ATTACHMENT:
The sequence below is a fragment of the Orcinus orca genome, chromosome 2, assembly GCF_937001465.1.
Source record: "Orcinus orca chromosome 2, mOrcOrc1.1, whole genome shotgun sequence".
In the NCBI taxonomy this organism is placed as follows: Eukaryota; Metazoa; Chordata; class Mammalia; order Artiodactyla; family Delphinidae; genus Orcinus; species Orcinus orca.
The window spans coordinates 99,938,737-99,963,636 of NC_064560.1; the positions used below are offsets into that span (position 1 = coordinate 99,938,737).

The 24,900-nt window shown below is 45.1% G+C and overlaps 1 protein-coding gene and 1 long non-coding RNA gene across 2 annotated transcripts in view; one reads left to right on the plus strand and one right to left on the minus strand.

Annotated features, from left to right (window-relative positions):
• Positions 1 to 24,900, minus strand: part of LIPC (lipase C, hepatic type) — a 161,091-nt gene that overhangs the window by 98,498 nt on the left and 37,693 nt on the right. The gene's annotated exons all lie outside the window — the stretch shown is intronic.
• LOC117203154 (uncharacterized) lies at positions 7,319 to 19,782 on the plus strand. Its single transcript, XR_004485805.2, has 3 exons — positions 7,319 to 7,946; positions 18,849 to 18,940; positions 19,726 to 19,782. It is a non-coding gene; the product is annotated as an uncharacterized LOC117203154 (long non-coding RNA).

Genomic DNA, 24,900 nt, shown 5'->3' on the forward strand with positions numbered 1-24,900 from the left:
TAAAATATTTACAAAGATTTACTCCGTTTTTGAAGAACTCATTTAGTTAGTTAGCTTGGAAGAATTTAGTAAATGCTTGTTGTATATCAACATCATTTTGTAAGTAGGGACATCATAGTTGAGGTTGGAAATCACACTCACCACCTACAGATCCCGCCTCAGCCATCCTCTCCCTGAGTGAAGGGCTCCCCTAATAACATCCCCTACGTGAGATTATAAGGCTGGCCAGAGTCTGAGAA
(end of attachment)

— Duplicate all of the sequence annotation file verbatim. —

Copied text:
The sequence below is a fragment of the Orcinus orca genome, chromosome 2, assembly GCF_937001465.1.
Source record: "Orcinus orca chromosome 2, mOrcOrc1.1, whole genome shotgun sequence".
In the NCBI taxonomy this organism is placed as follows: Eukaryota; Metazoa; Chordata; class Mammalia; order Artiodactyla; family Delphinidae; genus Orcinus; species Orcinus orca.
The window spans coordinates 99,938,737-99,963,636 of NC_064560.1; the positions used below are offsets into that span (position 1 = coordinate 99,938,737).

The 24,900-nt window shown below is 45.1% G+C and overlaps 1 protein-coding gene and 1 long non-coding RNA gene across 2 annotated transcripts in view; one reads left to right on the plus strand and one right to left on the minus strand.

Annotated features, from left to right (window-relative positions):
• Positions 1 to 24,900, minus strand: part of LIPC (lipase C, hepatic type) — a 161,091-nt gene that overhangs the window by 98,498 nt on the left and 37,693 nt on the right. The gene's annotated exons all lie outside the window — the stretch shown is intronic.
• LOC117203154 (uncharacterized) lies at positions 7,319 to 19,782 on the plus strand. Its single transcript, XR_004485805.2, has 3 exons — positions 7,319 to 7,946; positions 18,849 to 18,940; positions 19,726 to 19,782. It is a non-coding gene; the product is annotated as an uncharacterized LOC117203154 (long non-coding RNA).

Genomic DNA, 24,900 nt, shown 5'->3' on the forward strand with positions numbered 1-24,900 from the left:
TAAAATATTTACAAAGATTTACTCCGTTTTTGAAGAACTCATTTAGTTAGTTAGCTTGGAAGAATTTAGTAAATGCTTGTTGTATATCAACATCATTTTGTAAGTAGGGACATCATAGTTGAGGTTGGAAATCACACTCACCACCTACAGATCCCGCCTCAGCCATCCTCTCCCTGAGTGAAGGGCTCCCCTAATAACATCCCCTACGTGAGATTATAAGGCTGGCCAGAGTCTGAGAA